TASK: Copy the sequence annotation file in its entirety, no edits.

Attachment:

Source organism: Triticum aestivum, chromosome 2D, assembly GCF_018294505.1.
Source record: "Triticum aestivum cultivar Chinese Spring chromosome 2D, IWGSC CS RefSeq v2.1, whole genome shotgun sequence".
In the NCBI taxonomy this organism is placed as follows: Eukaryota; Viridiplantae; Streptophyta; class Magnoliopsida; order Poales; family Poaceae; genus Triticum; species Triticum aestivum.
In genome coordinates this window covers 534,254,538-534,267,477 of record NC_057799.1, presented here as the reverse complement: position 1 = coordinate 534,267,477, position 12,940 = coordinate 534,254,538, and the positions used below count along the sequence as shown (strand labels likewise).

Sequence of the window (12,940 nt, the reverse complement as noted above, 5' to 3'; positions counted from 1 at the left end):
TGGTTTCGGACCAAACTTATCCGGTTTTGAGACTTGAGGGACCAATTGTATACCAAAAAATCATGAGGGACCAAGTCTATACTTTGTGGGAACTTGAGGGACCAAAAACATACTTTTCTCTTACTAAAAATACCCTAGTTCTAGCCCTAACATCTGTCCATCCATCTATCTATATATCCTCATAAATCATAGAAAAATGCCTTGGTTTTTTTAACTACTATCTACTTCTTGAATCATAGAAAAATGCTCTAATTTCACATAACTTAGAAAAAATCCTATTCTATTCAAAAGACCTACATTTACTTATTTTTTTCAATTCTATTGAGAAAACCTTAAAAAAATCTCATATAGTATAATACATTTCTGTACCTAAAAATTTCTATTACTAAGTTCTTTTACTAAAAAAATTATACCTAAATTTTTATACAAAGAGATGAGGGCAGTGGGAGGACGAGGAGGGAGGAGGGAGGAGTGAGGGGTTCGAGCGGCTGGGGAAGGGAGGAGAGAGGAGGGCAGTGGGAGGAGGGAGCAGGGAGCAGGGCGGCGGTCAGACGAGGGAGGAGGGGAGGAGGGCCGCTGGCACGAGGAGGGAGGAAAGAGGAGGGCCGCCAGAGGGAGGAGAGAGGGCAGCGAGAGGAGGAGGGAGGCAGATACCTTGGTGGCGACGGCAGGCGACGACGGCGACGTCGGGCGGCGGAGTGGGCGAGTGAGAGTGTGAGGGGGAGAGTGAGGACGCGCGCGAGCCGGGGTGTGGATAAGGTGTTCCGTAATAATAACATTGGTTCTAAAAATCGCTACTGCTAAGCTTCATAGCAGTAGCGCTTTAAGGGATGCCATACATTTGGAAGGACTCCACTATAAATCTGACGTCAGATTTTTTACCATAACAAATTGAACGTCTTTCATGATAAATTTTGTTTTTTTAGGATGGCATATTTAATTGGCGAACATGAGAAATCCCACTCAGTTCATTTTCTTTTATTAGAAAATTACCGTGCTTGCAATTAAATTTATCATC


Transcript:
Source organism: Triticum aestivum, chromosome 2D, assembly GCF_018294505.1.
Source record: "Triticum aestivum cultivar Chinese Spring chromosome 2D, IWGSC CS RefSeq v2.1, whole genome shotgun sequence".
In the NCBI taxonomy this organism is placed as follows: Eukaryota; Viridiplantae; Streptophyta; class Magnoliopsida; order Poales; family Poaceae; genus Triticum; species Triticum aestivum.
In genome coordinates this window covers 534,254,538-534,267,477 of record NC_057799.1, presented here as the reverse complement: position 1 = coordinate 534,267,477, position 12,940 = coordinate 534,254,538, and the positions used below count along the sequence as shown (strand labels likewise).

Sequence of the window (12,940 nt, the reverse complement as noted above, 5' to 3'; positions counted from 1 at the left end):
TGGTTTCGGACCAAACTTATCCGGTTTTGAGACTTGAGGGACCAATTGTATACCAAAAAATCATGAGGGACCAAGTCTATACTTTGTGGGAACTTGAGGGACCAAAAACATACTTTTCTCTTACTAAAAATACCCTAGTTCTAGCCCTAACATCTGTCCATCCATCTATCTATATATCCTCATAAATCATAGAAAAATGCCTTGGTTTTTTTAACTACTATCTACTTCTTGAATCATAGAAAAATGCTCTAATTTCACATAACTTAGAAAAAATCCTATTCTATTCAAAAGACCTACATTTACTTATTTTTTTCAATTCTATTGAGAAAACCTTAAAAAAATCTCATATAGTATAATACATTTCTGTACCTAAAAATTTCTATTACTAAGTTCTTTTACTAAAAAAATTATACCTAAATTTTTATACAAAGAGATGAGGGCAGTGGGAGGACGAGGAGGGAGGAGGGAGGAGTGAGGGGTTCGAGCGGCTGGGGAAGGGAGGAGAGAGGAGGGCAGTGGGAGGAGGGAGCAGGGAGCAGGGCGGCGGTCAGACGAGGGAGGAGGGGAGGAGGGCCGCTGGCACGAGGAGGGAGGAAAGAGGAGGGCCGCCAGAGGGAGGAGAGAGGGCAGCGAGAGGAGGAGGGAGGCAGATACCTTGGTGGCGACGGCAGGCGACGACGGCGACGTCGGGCGGCGGAGTGGGCGAGTGAGAGTGTGAGGGGGAGAGTGAGGACGCGCGCGAGCCGGGGTGTGGATAAGGTGTTCCGTAATAATAACATTGGTTCTAAAAATCGCTACTGCTAAGCTTCATAGCAGTAGCGCTTTAAGGGATGCCATACATTTGGAAGGACTCCACTATAAATCTGACGTCAGATTTTTTACCATAACAAATTGAACGTCTTTCATGATAAATTTTGTTTTTTTAGGATGGCATATTTAATTGGCGAACATGAGAAATCCCACTCAGTTCATTTTCTTTTATTAGAAAATTACCGTGCTTGCAATTAAATTTATCATC